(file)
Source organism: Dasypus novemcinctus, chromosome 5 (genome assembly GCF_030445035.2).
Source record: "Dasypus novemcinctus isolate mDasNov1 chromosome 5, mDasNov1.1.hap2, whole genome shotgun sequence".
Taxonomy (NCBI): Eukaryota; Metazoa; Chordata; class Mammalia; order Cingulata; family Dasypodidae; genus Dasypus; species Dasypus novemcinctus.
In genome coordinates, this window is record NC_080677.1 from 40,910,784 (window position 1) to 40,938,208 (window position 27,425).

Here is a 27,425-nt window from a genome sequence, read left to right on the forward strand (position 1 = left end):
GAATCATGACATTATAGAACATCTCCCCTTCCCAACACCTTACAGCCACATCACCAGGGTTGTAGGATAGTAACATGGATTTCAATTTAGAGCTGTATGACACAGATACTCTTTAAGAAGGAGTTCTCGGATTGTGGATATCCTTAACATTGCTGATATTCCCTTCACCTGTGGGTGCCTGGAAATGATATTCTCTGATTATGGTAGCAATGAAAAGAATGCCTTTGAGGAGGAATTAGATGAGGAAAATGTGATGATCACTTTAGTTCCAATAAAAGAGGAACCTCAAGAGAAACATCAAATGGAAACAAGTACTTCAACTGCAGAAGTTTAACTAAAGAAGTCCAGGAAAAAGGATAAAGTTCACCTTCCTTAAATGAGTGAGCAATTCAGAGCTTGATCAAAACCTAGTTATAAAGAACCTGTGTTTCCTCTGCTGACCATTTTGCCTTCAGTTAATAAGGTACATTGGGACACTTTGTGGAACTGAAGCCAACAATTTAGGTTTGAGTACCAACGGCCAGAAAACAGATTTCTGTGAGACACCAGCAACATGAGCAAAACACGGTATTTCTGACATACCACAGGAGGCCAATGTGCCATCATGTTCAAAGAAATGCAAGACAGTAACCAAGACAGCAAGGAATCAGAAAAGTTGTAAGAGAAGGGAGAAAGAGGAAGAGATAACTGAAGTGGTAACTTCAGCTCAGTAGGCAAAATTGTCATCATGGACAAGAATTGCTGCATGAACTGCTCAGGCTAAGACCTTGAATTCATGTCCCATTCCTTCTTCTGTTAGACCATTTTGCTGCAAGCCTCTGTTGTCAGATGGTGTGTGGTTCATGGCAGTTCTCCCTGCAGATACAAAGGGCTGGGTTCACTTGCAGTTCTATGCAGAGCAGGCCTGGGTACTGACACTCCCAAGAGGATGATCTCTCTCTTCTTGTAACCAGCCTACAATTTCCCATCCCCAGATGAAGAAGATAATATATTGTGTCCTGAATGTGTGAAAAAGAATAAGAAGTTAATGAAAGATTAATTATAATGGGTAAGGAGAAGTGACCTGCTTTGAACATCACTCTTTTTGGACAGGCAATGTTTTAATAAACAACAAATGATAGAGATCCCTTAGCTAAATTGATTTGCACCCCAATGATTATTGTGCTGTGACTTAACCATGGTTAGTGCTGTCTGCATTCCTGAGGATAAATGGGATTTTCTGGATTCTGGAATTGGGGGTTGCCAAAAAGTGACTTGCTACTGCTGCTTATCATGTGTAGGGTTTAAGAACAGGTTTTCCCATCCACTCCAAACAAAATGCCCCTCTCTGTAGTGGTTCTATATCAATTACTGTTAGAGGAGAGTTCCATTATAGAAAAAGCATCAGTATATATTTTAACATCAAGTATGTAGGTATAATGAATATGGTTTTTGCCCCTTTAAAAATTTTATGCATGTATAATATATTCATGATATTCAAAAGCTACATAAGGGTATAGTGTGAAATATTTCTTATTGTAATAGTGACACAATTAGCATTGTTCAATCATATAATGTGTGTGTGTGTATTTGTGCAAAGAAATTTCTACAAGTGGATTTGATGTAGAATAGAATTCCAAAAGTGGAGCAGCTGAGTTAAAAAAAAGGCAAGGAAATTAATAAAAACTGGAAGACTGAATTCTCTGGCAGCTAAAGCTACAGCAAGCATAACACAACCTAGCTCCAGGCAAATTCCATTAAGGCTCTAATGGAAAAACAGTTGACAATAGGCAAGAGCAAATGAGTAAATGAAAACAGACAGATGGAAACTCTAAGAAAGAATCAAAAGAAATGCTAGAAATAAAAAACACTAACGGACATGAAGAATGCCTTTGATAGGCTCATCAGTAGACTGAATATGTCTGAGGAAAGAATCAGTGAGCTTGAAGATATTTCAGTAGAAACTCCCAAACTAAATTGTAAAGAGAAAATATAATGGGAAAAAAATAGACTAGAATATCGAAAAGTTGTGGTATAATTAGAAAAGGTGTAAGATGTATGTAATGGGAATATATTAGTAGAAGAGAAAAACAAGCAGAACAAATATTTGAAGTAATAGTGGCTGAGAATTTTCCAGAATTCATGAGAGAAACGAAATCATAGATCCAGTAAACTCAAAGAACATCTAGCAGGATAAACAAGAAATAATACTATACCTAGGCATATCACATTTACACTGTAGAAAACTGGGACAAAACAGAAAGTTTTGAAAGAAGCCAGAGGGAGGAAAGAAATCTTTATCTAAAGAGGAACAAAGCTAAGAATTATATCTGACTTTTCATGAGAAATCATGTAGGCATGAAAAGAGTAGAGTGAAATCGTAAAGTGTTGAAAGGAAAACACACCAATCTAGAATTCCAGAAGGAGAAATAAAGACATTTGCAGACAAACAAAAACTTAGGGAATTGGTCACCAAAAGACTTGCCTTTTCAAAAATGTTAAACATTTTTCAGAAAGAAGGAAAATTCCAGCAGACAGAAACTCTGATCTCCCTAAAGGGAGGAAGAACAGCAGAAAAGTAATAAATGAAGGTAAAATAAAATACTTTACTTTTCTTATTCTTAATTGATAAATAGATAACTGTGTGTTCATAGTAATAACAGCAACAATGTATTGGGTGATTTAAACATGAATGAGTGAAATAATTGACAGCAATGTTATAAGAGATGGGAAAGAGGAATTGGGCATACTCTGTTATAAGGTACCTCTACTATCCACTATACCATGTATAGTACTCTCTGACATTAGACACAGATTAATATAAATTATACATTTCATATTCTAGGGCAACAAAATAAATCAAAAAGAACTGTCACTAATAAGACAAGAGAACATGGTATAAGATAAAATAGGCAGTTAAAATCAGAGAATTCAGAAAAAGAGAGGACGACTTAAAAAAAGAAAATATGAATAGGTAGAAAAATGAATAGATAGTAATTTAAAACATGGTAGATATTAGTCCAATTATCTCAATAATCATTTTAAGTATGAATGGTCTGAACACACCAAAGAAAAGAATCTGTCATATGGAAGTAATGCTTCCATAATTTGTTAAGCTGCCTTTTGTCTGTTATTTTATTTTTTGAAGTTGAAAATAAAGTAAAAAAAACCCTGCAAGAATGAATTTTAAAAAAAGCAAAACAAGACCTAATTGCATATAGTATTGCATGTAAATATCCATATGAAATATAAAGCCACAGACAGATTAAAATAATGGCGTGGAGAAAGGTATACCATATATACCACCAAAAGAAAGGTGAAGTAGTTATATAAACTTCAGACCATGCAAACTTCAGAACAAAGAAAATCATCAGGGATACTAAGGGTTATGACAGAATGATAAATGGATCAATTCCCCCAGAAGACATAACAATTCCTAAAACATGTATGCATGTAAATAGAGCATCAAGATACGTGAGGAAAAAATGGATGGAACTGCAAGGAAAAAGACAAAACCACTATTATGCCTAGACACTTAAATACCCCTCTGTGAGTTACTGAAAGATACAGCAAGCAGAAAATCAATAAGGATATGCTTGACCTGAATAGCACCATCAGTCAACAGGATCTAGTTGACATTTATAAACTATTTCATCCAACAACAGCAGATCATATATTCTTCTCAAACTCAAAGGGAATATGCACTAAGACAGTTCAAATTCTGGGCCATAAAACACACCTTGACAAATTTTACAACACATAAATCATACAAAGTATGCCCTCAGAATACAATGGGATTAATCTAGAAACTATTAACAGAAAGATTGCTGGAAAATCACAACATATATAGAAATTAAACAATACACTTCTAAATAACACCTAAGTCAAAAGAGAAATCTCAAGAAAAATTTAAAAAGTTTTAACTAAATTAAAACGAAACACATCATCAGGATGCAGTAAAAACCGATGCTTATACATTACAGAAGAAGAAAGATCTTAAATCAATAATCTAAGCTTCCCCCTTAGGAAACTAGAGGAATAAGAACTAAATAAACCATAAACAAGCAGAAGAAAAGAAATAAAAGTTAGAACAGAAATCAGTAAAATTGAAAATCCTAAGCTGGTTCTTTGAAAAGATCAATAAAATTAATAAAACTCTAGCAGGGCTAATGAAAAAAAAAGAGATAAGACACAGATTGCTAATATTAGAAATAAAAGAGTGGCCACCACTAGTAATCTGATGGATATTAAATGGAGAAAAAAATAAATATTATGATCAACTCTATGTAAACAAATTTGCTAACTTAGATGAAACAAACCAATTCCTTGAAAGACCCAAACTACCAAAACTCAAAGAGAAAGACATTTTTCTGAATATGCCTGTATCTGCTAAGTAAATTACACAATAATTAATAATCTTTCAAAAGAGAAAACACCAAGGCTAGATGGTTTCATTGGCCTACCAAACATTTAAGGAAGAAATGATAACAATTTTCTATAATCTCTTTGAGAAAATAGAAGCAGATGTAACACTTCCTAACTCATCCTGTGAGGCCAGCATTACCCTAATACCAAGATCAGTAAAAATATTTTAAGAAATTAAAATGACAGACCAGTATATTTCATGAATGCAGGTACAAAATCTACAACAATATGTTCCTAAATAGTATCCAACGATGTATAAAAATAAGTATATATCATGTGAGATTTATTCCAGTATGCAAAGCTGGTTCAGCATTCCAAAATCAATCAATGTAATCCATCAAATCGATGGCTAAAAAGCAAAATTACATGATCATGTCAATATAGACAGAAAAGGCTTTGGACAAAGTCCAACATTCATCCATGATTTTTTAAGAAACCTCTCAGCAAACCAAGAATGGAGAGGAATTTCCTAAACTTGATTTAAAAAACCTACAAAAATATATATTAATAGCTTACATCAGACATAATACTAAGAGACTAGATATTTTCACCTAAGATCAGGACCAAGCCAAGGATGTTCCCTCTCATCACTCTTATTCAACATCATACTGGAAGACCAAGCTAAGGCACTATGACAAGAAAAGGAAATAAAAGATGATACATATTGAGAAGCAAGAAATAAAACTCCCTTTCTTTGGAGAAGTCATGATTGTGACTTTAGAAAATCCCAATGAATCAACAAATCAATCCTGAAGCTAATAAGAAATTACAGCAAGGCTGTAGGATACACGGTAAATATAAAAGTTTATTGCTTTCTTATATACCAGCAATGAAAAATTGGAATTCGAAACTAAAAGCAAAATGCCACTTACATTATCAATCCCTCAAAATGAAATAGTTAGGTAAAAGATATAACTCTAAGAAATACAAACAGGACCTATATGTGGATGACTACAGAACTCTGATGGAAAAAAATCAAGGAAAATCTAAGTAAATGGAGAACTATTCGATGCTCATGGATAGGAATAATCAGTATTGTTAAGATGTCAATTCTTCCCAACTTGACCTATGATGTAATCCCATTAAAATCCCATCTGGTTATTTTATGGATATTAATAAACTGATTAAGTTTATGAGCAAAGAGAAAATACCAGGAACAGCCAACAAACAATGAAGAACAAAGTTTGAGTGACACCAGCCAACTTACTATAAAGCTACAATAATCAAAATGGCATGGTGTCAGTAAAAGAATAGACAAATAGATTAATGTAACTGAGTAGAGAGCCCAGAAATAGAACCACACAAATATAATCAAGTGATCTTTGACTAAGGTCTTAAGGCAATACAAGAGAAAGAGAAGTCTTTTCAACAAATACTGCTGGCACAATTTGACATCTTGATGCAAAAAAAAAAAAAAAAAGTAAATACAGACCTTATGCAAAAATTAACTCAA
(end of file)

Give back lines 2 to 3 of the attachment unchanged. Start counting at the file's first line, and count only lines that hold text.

Source record: "Dasypus novemcinctus isolate mDasNov1 chromosome 5, mDasNov1.1.hap2, whole genome shotgun sequence".
Taxonomy (NCBI): Eukaryota; Metazoa; Chordata; class Mammalia; order Cingulata; family Dasypodidae; genus Dasypus; species Dasypus novemcinctus.